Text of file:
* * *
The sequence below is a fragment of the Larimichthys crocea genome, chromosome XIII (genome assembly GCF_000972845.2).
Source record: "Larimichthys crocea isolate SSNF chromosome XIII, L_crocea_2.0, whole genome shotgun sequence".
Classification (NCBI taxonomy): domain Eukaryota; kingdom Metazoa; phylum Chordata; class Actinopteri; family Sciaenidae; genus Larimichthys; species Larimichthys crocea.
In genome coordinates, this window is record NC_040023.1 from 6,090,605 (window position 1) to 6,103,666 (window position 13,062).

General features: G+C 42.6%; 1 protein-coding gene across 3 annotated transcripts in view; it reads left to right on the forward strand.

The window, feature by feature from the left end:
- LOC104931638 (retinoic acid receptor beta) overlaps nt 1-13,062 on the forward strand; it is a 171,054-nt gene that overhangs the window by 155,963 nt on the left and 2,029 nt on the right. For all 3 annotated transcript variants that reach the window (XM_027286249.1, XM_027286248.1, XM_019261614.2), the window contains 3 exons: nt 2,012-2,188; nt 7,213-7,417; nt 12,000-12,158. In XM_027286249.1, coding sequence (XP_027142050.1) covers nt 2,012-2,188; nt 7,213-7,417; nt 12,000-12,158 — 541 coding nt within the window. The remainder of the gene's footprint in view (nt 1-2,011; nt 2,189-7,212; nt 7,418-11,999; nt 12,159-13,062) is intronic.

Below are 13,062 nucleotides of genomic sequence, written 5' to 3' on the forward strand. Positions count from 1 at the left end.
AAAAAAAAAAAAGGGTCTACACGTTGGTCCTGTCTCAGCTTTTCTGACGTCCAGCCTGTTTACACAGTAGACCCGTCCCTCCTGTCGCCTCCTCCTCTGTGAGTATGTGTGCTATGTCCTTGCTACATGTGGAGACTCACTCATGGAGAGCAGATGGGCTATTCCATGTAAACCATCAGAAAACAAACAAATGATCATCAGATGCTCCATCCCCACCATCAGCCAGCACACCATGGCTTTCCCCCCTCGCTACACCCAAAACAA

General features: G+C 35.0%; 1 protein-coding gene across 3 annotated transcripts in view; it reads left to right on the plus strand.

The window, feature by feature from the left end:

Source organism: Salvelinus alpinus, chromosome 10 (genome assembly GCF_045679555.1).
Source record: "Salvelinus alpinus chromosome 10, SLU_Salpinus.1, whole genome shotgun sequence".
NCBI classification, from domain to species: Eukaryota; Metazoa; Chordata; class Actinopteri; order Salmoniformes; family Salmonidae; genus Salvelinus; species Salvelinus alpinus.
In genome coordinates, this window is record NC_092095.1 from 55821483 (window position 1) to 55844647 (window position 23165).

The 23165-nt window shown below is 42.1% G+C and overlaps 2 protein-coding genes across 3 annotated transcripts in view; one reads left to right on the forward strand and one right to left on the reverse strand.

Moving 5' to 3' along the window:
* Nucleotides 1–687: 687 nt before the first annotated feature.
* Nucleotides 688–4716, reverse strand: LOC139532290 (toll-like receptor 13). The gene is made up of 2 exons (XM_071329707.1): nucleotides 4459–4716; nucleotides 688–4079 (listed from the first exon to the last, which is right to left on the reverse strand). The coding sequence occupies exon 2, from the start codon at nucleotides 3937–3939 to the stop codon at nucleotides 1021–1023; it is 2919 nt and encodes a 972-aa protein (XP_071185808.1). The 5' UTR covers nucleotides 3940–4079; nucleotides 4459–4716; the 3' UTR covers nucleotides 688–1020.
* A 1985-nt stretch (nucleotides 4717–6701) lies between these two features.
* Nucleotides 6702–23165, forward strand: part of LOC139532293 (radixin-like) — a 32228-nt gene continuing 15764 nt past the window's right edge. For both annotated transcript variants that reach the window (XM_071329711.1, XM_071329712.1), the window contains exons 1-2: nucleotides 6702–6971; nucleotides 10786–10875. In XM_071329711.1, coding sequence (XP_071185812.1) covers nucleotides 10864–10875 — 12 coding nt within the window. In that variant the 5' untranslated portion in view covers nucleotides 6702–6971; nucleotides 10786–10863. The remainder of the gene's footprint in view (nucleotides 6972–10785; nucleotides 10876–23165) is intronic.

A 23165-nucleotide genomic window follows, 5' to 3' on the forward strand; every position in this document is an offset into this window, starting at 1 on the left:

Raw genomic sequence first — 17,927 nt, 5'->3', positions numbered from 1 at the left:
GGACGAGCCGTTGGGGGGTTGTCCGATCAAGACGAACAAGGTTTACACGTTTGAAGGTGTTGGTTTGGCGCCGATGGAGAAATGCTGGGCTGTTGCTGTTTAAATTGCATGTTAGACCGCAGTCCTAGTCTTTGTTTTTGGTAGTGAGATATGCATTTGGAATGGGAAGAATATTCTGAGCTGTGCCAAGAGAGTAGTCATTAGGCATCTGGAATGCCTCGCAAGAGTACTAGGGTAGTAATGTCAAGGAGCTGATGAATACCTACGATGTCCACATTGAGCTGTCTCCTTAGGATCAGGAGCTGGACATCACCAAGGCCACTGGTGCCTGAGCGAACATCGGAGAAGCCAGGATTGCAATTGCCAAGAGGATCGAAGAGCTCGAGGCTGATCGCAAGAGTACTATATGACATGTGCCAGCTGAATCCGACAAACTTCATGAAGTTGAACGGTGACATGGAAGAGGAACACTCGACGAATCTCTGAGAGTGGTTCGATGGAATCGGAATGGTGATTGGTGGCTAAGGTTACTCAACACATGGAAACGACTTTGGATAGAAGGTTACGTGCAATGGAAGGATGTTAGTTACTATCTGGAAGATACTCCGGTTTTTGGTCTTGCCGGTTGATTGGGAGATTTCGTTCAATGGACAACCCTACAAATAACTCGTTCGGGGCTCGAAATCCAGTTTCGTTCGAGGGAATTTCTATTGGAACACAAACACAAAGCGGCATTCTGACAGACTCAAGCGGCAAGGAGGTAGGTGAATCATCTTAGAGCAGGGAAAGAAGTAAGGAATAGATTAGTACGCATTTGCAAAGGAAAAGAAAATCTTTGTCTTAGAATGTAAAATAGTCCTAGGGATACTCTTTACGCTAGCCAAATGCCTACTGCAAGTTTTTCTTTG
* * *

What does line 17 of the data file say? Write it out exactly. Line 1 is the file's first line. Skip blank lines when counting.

Moving 5' to 3' along the window: